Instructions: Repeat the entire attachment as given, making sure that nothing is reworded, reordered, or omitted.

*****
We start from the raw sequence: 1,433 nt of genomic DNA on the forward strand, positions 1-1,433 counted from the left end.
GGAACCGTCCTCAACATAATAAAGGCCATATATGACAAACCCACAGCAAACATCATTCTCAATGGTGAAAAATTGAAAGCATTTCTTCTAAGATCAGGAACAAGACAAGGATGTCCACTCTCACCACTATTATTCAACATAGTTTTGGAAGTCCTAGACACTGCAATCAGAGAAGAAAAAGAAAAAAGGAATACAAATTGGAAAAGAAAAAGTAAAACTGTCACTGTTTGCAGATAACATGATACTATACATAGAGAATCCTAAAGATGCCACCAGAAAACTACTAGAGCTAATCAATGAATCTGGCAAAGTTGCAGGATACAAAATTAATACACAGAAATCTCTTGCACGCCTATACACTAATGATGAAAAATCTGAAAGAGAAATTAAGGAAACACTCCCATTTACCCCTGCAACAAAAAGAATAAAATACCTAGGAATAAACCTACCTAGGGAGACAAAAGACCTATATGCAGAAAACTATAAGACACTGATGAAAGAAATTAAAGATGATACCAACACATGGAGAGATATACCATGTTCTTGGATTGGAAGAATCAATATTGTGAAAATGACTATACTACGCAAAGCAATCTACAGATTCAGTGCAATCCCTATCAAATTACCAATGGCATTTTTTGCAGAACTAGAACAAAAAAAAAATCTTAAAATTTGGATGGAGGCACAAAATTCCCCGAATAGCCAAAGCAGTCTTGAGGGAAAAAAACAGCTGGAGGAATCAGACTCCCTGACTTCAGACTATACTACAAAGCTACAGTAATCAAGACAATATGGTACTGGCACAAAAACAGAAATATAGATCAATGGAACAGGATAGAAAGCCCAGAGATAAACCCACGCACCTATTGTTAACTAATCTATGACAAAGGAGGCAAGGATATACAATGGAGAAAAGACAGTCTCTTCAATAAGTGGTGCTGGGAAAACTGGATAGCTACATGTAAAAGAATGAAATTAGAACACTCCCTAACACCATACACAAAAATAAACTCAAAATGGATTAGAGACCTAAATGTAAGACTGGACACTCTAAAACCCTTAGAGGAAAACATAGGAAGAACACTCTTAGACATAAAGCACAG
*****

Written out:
We start from the raw sequence: 1,433 nt of genomic DNA on the forward strand, positions 1-1,433 counted from the left end.
GGAACCGTCCTCAACATAATAAAGGCCATATATGACAAACCCACAGCAAACATCATTCTCAATGGTGAAAAATTGAAAGCATTTCTTCTAAGATCAGGAACAAGACAAGGATGTCCACTCTCACCACTATTATTCAACATAGTTTTGGAAGTCCTAGACACTGCAATCAGAGAAGAAAAAGAAAAAAGGAATACAAATTGGAAAAGAAAAAGTAAAACTGTCACTGTTTGCAGATAACATGATACTATACATAGAGAATCCTAAAGATGCCACCAGAAAACTACTAGAGCTAATCAATGAATCTGGCAAAGTTGCAGGATACAAAATTAATACACAGAAATCTCTTGCACGCCTATACACTAATGATGAAAAATCTGAAAGAGAAATTAAGGAAACACTCCCATTTACCCCTGCAACAAAAAGAATAAAATACCTAGGAATAAACCTACCTAGGGAGACAAAAGACCTATATGCAGAAAACTATAAGACACTGATGAAAGAAATTAAAGATGATACCAACACATGGAGAGATATACCATGTTCTTGGATTGGAAGAATCAATATTGTGAAAATGACTATACTACGCAAAGCAATCTACAGATTCAGTGCAATCCCTATCAAATTACCAATGGCATTTTTTGCAGAACTAGAACAAAAAAAAAATCTTAAAATTTGGATGGAGGCACAAAATTCCCCGAATAGCCAAAGCAGTCTTGAGGGAAAAAAACAGCTGGAGGAATCAGACTCCCTGACTTCAGACTATACTACAAAGCTACAGTAATCAAGACAATATGGTACTGGCACAAAAACAGAAATATAGATCAATGGAACAGGATAGAAAGCCCAGAGATAAACCCACGCACCTATTGTTAACTAATCTATGACAAAGGAGGCAAGGATATACAATGGAGAAAAGACAGTCTCTTCAATAAGTGGTGCTGGGAAAACTGGATAGCTACATGTAAAAGAATGAAATTAGAACACTCCCTAACACCATACACAAAAATAAACTCAAAATGGATTAGAGACCTAAATGTAAGACTGGACACTCTAAAACCCTTAGAGGAAAACATAGGAAGAACACTCTTAGACATAAAGCACAG